Sikyong: We should continue to hope for the best. Without hope, our struggle is lost. That’s why I am hoping for the best and I am still quite hopeful about the outcome. First of all, the Chinese government should treat the Tibet issue as a conflict along with other issues like the Uyghur, Mongol, and Hong Kong. If they have the political will, they can easily resolve it.
We are actually receiving positive signals from the Chinese side on the issue of dialogue. However, I am being cautious as we need to verify whether these signals are genuine and trustworthy. It is obvious that without resuming dialogue with the Chinese government, we cannot resolve the Sino-Tibetan conflict at all. At the same time, until the Sino-Tibetan conflict is resolved, we will continue our efforts as representatives of the Tibetan people inside Tibet to highlight and monitor the situation inside Tibet. Rest assured we will exert our full strength in pressuring the Chinese government, and we are ready for that.
Regarding the appointment of the envoy, we should realize that the envoy of the Sino-Tibetan dialogue must work first of all to fulfill the vision and aspiration of His Holiness the Dalai Lama. When and how to appoint the envoy will be based on the responses from the Chinese government regarding the resumption of the dialogue process.
Tenzin Chemey: In the past few years, due to the Chinese government’s aggressive diplomacy and also because of the Covid 19 pandemic, there has been a change in outlook towards China in many countries. In our host country India for instance, Prime Minister Modi has publicly greeted His Holiness the Dalai Lama on his birthday. There is also a dramatic increase in public and media discussions on the Tibet issue. How best can we utilize this opportunity to advance the Tibetan cause?
Sikyong: For the Tibetan cause, two of the strongest supporters are the Indian and US government. Without delving into details, I can safely say that our relations with the Indian and the US government continue to be strong and productive. If the US government can appoint the special coordinator for Tibetan issues soon, I have a lot of plans lined up that I want to discuss and initiate with the concerned officer.
Not only in India and the US, even in Europe, the attitude towards China is also changing rapidly. So, it is imperative that we focus our attention on the European regions as well. For that reason, I am planning to visit Europe in October. Similarly, if the US is able to appoint the Special Co-Ordinator for Tibetan Issues, I will visit the US too.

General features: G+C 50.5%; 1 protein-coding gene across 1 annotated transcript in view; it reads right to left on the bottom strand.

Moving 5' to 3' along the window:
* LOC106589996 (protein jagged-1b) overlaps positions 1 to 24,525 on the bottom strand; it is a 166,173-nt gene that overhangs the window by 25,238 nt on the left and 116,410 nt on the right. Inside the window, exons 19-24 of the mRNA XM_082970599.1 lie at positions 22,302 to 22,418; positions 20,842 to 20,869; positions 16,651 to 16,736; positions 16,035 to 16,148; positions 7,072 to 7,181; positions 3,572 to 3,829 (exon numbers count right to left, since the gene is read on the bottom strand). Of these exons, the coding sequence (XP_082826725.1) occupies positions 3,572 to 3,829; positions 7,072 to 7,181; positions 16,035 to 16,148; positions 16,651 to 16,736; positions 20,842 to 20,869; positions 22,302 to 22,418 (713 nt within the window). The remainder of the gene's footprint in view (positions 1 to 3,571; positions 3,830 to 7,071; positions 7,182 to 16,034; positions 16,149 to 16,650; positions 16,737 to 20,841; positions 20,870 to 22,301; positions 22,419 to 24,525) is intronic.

If we are not able to grab this opportunity provided by shifts in the geopolitical situation, it will be a historical loss for the Tibetan movement. As you stated earlier, in India for example, there is an unprecedented amount of interest and attention being paid to the Tibet situation. This is not a result of my efforts. This is a result of the geopolitical trend that has emerged due to which I got the opportunity to speak to a variety of Indian media houses. The geopolitical situation with regard to China in the world offers a unique and convenient opportunity for us Tibetans to seek support for the Tibet cause. We shouldn’t lose this chance.
There is a lot of change taking place in general. Tibetans are now residing in many countries across the world. So, it is important to utilize this fact. Therefore, we are going to make an announcement soon in a few months to urge Tibetans across the world led by the younger generation to participate in the Tibetan freedom movement. If we are able to do this, our advocacy and lobby campaigns would be amplified much beyond our past achievements.
Similarly, the Offices of Tibet (OOT) and its activities also need to be amended slightly. Maybe not this year but from next year, the main role of the Offices of Tibet would be to reach out to the host country’s government, parliament, NGOs and think tanks, media houses, and Tibet support groups based in the country. These five would be the main responsibilities of the OOTs. For reaching out and coordinating with the Tibetan community and Tibetan associations, we will think of something else.